The film has a sexy/sleezy/cool vibe that I found very intriguing.  It felt reminiscent to me of the tone of some eighties thrillers, particularly the work of Brian De Palma.  Mr. Refn doesn’t utilize any of the Hitchcockian stylistic devices that Mr. De Palma is so well-known for.  No, what I’m talking about is more a matter of tone.  Drive presents us with a world (and a main character) that is at once very cool, and very ugly.  So many of the films of Mr. De Palma walked that same line.  Take the opening credits of Drive — with that throaty ballad playing loud on the soundtrack, and the … [continued]

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Josh Reviews Argo!

I’ve been a fan of Ben Affleck’s ever since I first listened to his hilarious and endearing contribution to the raucous DVD commentary track for Kevin Smith’s Mallrats. (Seriously, track it down and give it a listen — it’s one of the best commentary tracks I’ve ever heard, second only to the track that same gang recorded for the original Criterion Collection DVD of Kevin Smith’s follow-up film, Chasing Amy.) I’ve always found Mr. Affleck to be an earnest, engaging performer, capable of nimbly balancing comedy and drama.  Yes, he appeared in quite a number of terrible, terrible films, but that’s more a critique of his choices rather than his skills.  But whereas Mr. Affleck has, in my opinion, always been a strong actor, he has proven to be a truly spectacular director.  His first film, Gone Baby Gone, is a phenomenal film, one of my favorites of the last decade.  I wasn’t quite as taken with The Town (click here for my review), but with the stunningly magnificent Argo, Mr. Affleck has solidified his reputation as one of the strongest directors working today.  I do not believe I am exaggerating.

Based on the true story, declassified by President Clinton in the late nineties, Argo is set during the Iranian hostage crisis.  Unbeknownst to the Iranians (but, to quote Spaceballs, knownst to us), six American embassy staff-members were able to escape and found refuge in the home of the Canadian ambassador.  After months in hiding, the Iranians are beginning to close in on them.  C.I.A. “exfil” (exfiltration) specialist Tony Mendez is brought in to find a way to safely bring the six Americans out of Iran.  He concocts a loony-sounding scheme in which he will enter Iran and then help the six pose as a Canadian film crew scouting desert locations for a sci-fi film, Argo. Using their new covers, the plan is for Mendez and the six to walk, in broad daylight, right into the Iranian airport and fly out of the country to safety.  It’s an crazy, insane story, all the more crazy and insane because the whole thing is true.

The film is riveting, and Mr. Affleck’s direction (ably assisted by a tight screenplay by Chris Terrio, based on a 2007 Wired article by Joshuah Bearman) is fantastic.  It’s great to see Mr. Affleck moving out of the Boston location that was so central to his first two films, and I was extremely impressed with the way the he and his team were able to recreate 1970’s Iran, Washington, DC, and Hollywood.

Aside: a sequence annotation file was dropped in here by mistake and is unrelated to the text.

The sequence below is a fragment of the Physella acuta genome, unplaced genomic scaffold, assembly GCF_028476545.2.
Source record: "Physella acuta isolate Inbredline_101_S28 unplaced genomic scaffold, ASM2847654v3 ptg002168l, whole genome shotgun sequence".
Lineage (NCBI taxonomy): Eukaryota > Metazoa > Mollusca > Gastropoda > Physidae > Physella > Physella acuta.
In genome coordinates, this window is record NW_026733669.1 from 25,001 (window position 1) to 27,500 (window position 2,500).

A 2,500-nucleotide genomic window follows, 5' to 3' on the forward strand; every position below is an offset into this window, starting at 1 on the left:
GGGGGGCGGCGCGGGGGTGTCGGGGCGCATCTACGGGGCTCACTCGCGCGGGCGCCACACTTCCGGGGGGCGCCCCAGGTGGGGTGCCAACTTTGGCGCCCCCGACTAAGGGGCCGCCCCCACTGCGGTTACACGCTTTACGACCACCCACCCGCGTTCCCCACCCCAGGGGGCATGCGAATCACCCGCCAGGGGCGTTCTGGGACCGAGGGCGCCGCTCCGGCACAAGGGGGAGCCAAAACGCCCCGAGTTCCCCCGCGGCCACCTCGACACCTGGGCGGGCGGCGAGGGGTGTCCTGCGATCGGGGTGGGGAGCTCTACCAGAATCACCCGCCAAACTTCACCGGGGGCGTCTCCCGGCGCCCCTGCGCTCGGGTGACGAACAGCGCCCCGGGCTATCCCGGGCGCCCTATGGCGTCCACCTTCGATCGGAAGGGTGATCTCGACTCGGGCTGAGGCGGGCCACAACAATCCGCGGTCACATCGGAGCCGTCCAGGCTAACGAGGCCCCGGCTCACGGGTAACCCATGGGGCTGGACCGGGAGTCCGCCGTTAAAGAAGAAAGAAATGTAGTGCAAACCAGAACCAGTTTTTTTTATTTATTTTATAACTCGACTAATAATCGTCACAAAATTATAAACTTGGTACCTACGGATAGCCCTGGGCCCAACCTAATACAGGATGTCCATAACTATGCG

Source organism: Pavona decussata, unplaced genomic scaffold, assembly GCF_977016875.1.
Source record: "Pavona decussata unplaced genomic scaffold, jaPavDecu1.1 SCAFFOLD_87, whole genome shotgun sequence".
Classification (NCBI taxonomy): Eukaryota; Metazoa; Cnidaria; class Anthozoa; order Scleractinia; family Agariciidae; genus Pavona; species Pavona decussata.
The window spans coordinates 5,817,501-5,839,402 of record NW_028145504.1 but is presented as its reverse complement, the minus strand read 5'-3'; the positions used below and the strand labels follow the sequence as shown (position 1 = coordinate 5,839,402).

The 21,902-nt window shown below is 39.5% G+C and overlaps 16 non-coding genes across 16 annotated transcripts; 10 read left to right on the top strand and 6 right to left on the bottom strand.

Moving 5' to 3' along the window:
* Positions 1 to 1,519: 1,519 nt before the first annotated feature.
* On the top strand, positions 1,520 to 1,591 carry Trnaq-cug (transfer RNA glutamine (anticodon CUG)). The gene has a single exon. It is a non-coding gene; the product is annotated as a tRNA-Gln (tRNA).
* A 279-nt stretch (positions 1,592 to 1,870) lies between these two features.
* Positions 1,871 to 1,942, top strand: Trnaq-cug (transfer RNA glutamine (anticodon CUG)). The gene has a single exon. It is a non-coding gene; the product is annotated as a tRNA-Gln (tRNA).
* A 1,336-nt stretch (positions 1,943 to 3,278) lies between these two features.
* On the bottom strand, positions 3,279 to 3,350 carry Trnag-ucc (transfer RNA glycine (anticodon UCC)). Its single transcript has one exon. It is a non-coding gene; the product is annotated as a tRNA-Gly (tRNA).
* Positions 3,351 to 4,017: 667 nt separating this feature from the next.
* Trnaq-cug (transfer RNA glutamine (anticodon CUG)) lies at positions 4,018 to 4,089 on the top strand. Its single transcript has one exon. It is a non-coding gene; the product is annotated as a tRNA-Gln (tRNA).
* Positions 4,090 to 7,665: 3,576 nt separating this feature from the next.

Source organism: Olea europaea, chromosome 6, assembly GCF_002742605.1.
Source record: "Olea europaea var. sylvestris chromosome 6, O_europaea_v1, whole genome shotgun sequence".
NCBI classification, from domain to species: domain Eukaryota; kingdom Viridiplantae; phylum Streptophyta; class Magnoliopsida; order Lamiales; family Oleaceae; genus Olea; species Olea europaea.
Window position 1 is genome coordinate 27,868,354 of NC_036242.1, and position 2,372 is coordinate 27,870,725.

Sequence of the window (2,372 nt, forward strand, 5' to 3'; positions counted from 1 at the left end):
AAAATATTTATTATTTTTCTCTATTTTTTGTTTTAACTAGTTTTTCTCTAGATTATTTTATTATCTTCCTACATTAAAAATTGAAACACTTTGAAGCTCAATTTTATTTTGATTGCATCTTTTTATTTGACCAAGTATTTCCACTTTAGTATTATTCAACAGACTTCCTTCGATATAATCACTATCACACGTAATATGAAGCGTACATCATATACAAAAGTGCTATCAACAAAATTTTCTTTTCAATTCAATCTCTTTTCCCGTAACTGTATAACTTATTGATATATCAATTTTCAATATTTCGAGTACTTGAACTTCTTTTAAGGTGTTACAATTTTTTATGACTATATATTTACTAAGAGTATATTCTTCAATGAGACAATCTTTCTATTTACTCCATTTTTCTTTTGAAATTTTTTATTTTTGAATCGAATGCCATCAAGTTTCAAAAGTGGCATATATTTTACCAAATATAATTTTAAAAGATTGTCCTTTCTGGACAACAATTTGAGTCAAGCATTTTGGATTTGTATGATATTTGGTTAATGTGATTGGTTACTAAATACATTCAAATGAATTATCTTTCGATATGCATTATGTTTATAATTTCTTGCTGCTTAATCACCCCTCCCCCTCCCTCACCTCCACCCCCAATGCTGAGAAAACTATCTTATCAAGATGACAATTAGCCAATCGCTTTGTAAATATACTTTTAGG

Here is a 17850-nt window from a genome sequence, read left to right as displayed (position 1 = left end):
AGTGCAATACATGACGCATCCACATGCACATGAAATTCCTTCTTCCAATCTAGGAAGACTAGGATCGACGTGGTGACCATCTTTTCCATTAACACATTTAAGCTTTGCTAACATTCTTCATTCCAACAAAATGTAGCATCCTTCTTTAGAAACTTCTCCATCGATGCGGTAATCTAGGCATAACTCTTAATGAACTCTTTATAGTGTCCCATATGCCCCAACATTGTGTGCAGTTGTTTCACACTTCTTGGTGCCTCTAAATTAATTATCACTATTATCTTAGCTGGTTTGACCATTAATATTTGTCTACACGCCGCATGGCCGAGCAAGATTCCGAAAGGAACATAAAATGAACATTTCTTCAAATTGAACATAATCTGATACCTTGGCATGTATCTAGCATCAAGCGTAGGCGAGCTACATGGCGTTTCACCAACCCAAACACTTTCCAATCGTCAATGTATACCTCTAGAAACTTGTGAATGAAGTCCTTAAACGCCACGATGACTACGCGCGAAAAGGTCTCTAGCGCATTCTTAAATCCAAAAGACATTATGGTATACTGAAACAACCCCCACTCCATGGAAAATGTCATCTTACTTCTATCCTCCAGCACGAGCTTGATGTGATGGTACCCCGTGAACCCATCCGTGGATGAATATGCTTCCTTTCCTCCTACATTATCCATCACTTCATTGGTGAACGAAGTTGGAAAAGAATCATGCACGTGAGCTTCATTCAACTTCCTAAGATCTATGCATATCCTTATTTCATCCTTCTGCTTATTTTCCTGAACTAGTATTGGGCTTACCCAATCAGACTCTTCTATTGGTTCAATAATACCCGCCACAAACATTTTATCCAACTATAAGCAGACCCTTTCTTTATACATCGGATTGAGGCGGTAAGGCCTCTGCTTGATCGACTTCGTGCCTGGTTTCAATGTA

The film’s opening immediately sets the stage for the story, and the intense tone for this true-life tale.  In the opening … [continued]

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Josh Reviews John Carter

March 20th, 2012
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Buckle up, my friends, I have a lot to say.

I adore Edgar Rice Burroughs’ John Carter of Mars books, and I’ve been eagerly awaiting the film adaptation of the first book, A Princess of Mars, for quite a while now.  I’ve also been mystified — as I have written about several times in the past few months — by the staggeringly abysmal marketing campaign of this film.  From the stupidly truncated title, to the bland, boring posters, to the weird trailers that studiously avoided ANY reference to the word “Mars” (thus rendering them incomprehensible to anyone who didn’t already know the story), the whole thing felt like the studio was running away from the sci-fi pulpiness of source material.  Which made me wonder, why make the film at all?  The involvement of Pixar’s Andrew Stanton (making his live-action directorial debut) gave me some hope, but I was very, very dubious when sitting down in the theater to see this film.

There is a lot that John Carter gets very, very right.  There are also a number of very unfortunate mis-steps.  The result is a film that is far from great but also far, far better than the ad-campaign would have you suspect.  I feel sorry for the filmmakers that their movie has been so brutally maligned in the press as a huge flop.  The bad press will almost certainly keep anyone on the fence away from seeing the film (thus ensuring the film’s status as a major money-loser), which is a shame, and I think it’s doubly unfortunate that a big, sci-fi spectacle that has actually been made with some intelligence is going to be seen as a major failure, thus lessening the chances of getting future great sci-fi films made, while meanwhile they’ll continue to churn out Michael Bay’s Transformers movies.

Let’s start with what’s good:

Tar Tarkas is absolutely perfect.  Perfectly voiced by Willem Dafoe, and brought to life via stunning CGI effects, this fierce Jeddak of the Tharks who befriends John Carter is, to me, the heart of the story.  I feel the filmmakers HAD to get Tars right in order for the film to succeed, and man did they nail it.  Reading the books, the existence of the Tharks — a multi-armed, huge green race of Martian aliens — seemed to me to be one of the biggest obstacles in anyone ever translating the story to the screen, but I found the depiction of the Tharks to be amazing.  The filmmakers wisely made a few tweaks to Burroughs’ descriptions (these Tharks have four arms, rather than six, and while they are much taller than humans they are not quite as humongous as in the book) … [continued]